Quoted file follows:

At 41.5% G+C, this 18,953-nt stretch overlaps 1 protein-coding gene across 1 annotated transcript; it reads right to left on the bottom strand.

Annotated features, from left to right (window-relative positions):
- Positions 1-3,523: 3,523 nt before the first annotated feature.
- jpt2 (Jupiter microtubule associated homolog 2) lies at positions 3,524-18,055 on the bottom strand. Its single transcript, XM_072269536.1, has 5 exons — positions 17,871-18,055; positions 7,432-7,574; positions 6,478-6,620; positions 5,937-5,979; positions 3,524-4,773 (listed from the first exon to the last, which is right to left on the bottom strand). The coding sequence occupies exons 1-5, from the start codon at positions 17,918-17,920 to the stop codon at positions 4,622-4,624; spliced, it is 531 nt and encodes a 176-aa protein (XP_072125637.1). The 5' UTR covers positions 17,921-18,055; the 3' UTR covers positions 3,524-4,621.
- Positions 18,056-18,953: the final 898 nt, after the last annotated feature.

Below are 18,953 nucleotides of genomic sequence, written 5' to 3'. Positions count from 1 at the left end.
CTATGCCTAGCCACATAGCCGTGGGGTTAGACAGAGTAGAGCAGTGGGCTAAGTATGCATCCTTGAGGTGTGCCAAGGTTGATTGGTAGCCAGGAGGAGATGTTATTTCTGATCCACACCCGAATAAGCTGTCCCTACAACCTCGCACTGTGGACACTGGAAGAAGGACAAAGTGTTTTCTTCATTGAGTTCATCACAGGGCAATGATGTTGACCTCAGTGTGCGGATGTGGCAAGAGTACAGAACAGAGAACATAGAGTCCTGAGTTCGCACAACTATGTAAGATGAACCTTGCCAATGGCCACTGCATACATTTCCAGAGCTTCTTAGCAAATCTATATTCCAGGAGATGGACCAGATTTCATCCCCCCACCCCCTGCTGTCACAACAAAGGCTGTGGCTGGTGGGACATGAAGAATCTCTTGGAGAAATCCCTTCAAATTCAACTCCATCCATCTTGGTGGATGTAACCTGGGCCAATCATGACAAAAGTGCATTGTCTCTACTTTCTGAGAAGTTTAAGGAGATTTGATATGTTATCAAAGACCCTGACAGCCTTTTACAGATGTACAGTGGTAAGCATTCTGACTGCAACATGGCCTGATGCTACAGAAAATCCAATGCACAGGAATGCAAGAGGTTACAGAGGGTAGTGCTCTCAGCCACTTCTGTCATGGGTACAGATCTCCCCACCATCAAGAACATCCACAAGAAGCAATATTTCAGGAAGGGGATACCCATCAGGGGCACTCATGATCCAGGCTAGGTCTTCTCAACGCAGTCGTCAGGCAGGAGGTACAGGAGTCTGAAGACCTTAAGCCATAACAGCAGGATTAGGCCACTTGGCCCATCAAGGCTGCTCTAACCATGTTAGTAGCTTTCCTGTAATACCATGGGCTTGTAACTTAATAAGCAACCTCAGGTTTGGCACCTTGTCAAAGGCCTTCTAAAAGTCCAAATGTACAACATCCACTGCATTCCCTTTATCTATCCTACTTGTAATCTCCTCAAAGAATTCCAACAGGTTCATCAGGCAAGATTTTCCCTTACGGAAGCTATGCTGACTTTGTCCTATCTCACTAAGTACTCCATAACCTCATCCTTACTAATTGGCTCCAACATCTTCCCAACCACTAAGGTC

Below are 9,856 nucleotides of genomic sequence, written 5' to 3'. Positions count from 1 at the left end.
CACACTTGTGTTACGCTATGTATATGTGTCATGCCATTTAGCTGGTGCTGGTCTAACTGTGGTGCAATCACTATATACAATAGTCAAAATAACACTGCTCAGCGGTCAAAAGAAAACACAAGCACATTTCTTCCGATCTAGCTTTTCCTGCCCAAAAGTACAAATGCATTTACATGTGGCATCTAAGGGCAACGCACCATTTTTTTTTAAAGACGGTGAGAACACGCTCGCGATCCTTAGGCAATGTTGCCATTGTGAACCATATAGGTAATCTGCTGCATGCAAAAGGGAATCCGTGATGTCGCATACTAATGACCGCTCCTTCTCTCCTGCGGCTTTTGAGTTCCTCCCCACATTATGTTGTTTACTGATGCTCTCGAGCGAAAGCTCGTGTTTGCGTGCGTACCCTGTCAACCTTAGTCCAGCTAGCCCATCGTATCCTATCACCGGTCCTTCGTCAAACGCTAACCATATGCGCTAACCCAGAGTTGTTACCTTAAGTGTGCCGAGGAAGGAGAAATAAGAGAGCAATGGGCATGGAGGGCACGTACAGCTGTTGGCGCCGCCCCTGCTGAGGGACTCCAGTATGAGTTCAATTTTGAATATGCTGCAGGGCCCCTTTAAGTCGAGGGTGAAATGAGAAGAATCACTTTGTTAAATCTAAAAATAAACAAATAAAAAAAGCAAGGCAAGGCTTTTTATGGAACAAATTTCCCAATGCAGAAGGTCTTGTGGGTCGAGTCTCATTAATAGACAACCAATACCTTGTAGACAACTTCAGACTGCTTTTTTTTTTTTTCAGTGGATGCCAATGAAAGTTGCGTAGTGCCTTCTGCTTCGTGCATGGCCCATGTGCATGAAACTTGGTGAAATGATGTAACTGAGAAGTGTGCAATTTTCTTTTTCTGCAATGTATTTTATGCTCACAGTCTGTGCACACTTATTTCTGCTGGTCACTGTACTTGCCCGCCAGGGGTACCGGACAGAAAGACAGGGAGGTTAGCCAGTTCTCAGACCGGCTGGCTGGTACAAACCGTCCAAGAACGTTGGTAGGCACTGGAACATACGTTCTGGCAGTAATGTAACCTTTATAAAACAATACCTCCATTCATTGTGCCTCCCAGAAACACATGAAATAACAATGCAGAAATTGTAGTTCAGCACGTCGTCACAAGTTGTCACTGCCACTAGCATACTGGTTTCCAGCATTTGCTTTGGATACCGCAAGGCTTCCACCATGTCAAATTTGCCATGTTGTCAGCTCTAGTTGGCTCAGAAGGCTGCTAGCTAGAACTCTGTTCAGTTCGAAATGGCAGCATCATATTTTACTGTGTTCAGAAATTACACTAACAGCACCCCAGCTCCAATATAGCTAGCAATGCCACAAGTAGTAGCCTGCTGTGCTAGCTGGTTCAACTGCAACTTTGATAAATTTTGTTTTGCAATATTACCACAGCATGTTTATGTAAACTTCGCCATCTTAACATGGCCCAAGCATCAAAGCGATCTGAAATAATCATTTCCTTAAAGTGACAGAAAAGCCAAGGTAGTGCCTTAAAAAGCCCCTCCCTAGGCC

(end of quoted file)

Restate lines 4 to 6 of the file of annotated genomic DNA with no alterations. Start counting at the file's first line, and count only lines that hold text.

- jpt2 (Jupiter microtubule associated homolog 2) lies at positions 3,524-18,055 on the bottom strand. Its single transcript, XM_072269536.1, has 5 exons — positions 17,871-18,055; positions 7,432-7,574; positions 6,478-6,620; positions 5,937-5,979; positions 3,524-4,773 (listed from the first exon to the last, which is right to left on the bottom strand). The coding sequence occupies exons 1-5, from the start codon at positions 17,918-17,920 to the stop codon at positions 4,622-4,624; spliced, it is 531 nt and encodes a 176-aa protein (XP_072125637.1). The 5' UTR covers positions 17,921-18,055; the 3' UTR covers positions 3,524-4,621.
- Positions 18,056-18,953: the final 898 nt, after the last annotated feature.

Below are 18,953 nucleotides of genomic sequence, written 5' to 3'. Positions count from 1 at the left end.